The Gulf of Maine has been a major fishing area in the Northeast Atlantic region of the US since the 1700s. It’s also warming faster than almost any other ocean on Earth. That’s having significant impacts on wildlife and New England’s fishing industry.
Decreasing stocks of Atlantic cod, pollock, and haddock led to the creation of the Western Gulf of Maine Closure Area in 1998.
Students in Cecelia Musselman’s “Advanced Writing in the Sciences” class at Northeastern University created the Wikipedia article for Gulf of Maine Closed Areas. It’s now the #3 search result for that term on Google, second only to the National Oceanic and Atmospheric Association’s reports on the region. The article offers maps and context for each section of the closed area.
This is just one of the articles from a course participating in the Wikipedia Year of Science that tackles an important environmental science issue. Other great articles from students at other universities include articles on integrated urban water management, California’s Sustainable Groundwater Management Act (and Water reuse in California), and the UW Bothell Wetland Restoration Project.
There have also been articles about conservation concerns, such as ex situ conservation, and rainwater harvesting in Canada.
With so much great work on conservation contributing so much to the public’s knowledge of their environment (and how to protect it), we decided to create a guide for students editing in this area.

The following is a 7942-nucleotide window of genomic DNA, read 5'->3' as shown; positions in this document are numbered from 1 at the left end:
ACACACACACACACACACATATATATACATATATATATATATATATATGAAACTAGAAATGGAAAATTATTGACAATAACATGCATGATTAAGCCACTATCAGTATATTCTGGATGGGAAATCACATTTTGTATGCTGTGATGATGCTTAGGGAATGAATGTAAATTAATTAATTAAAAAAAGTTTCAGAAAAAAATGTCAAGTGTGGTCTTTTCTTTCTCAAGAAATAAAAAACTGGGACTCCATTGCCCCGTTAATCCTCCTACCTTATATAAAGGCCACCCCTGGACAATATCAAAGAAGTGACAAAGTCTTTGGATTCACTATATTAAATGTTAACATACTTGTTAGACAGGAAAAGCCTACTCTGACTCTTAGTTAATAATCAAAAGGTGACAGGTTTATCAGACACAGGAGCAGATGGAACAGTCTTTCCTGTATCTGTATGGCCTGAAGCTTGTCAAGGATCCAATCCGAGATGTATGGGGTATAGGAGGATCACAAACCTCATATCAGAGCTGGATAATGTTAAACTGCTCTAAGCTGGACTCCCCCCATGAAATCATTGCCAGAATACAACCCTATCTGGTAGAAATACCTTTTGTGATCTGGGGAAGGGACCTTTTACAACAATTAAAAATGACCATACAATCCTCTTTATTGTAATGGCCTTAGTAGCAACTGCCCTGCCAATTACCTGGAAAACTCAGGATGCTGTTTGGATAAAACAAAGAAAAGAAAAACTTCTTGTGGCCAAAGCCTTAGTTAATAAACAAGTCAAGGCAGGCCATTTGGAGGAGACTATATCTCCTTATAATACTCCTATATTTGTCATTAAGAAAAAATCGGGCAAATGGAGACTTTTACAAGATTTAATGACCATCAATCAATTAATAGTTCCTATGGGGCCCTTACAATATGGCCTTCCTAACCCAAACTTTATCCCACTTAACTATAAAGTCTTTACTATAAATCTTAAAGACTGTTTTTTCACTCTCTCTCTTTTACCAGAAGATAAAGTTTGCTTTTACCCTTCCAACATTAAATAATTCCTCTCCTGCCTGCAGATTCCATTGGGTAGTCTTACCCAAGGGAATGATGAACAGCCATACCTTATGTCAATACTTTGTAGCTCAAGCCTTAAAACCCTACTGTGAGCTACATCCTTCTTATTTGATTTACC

We’re pleased to announce our new guide, “Editing Wikipedia articles on environmental sciences.” Inside, we offer students guidance for creating new articles about groups, organizations, and programs, as well as environmental concerns. We guide students through the process of carefully evaluating sources. We guide students through some of the challenges of writing about a topic they may be passionate about, while letting facts speak for themselves.
The guide was written with assistance from instructors who have experience working in these topics. Dr. Becky Carmichael, at Louisiana State University, and Dr. Rosemary J. Redfield, at the University of British Columbia, contributed their expert oversight from an instructor’s perspective. Wikipedia User:DASonnenfeld and our Content Expert in the Sciences, Ian Ramjohn, offered crucial advice from the perspective of experienced Wikipedia editors who frequently work with environmental science topics.
We hope this guide inspires more instructors in environmental sciences to consider a Wikipedia assignment for their students. It’s a way to spread awareness of important concerns, but also to think critically about where information comes from.
Of course, instructors who already teach with us are welcome to use the guide, too. It’s offered free of charge to courses participating in our Classroom Program as part of a suite of resources offered to help students contribute to Wikipedia. Want to get involved? Send an email to: firstname.lastname@example.org.
Photo: Ghost Boat 2: Showdown at Seagull Mountain by E. Salvaggio, CC-BY-SA via Flickr.